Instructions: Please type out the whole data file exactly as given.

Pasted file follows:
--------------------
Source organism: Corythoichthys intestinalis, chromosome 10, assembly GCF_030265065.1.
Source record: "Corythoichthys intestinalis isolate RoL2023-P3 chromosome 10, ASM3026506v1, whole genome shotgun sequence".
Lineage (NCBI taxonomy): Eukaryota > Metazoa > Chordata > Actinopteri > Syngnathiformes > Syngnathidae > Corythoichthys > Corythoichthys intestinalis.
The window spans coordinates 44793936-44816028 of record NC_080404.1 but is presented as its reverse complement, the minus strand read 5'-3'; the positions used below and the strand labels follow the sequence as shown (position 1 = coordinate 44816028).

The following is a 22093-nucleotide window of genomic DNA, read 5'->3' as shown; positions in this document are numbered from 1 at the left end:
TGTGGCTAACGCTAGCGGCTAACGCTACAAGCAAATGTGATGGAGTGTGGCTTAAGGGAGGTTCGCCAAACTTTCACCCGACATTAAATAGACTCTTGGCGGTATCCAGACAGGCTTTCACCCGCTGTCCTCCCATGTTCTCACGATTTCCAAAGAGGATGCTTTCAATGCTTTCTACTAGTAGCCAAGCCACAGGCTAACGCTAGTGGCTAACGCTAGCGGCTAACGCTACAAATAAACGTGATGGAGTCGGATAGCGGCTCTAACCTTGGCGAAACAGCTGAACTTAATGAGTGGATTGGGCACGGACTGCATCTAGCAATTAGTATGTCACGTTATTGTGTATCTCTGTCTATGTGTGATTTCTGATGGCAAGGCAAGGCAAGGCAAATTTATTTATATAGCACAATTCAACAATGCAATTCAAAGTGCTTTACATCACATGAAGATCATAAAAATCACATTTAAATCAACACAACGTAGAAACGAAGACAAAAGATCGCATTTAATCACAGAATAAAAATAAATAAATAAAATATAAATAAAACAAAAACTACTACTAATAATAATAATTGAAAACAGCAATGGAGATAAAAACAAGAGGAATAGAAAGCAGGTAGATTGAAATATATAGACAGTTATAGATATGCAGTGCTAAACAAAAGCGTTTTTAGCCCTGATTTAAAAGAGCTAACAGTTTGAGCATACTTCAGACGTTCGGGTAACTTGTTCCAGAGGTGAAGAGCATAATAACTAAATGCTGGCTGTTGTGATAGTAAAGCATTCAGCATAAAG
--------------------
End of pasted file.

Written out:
Source organism: Corythoichthys intestinalis, chromosome 10, assembly GCF_030265065.1.
Source record: "Corythoichthys intestinalis isolate RoL2023-P3 chromosome 10, ASM3026506v1, whole genome shotgun sequence".
Lineage (NCBI taxonomy): Eukaryota > Metazoa > Chordata > Actinopteri > Syngnathiformes > Syngnathidae > Corythoichthys > Corythoichthys intestinalis.
The window spans coordinates 44793936-44816028 of record NC_080404.1 but is presented as its reverse complement, the minus strand read 5'-3'; the positions used below and the strand labels follow the sequence as shown (position 1 = coordinate 44816028).

The following is a 22093-nucleotide window of genomic DNA, read 5'->3' as shown; positions in this document are numbered from 1 at the left end:
TGTGGCTAACGCTAGCGGCTAACGCTACAAGCAAATGTGATGGAGTGTGGCTTAAGGGAGGTTCGCCAAACTTTCACCCGACATTAAATAGACTCTTGGCGGTATCCAGACAGGCTTTCACCCGCTGTCCTCCCATGTTCTCACGATTTCCAAAGAGGATGCTTTCAATGCTTTCTACTAGTAGCCAAGCCACAGGCTAACGCTAGTGGCTAACGCTAGCGGCTAACGCTACAAATAAACGTGATGGAGTCGGATAGCGGCTCTAACCTTGGCGAAACAGCTGAACTTAATGAGTGGATTGGGCACGGACTGCATCTAGCAATTAGTATGTCACGTTATTGTGTATCTCTGTCTATGTGTGATTTCTGATGGCAAGGCAAGGCAAGGCAAATTTATTTATATAGCACAATTCAACAATGCAATTCAAAGTGCTTTACATCACATGAAGATCATAAAAATCACATTTAAATCAACACAACGTAGAAACGAAGACAAAAGATCGCATTTAATCACAGAATAAAAATAAATAAATAAAATATAAATAAAACAAAAACTACTACTAATAATAATAATTGAAAACAGCAATGGAGATAAAAACAAGAGGAATAGAAAGCAGGTAGATTGAAATATATAGACAGTTATAGATATGCAGTGCTAAACAAAAGCGTTTTTAGCCCTGATTTAAAAGAGCTAACAGTTTGAGCATACTTCAGACGTTCGGGTAACTTGTTCCAGAGGTGAAGAGCATAATAACTAAATGCTGGCTGTTGTGATAGTAAAGCATTCAGCATAAAG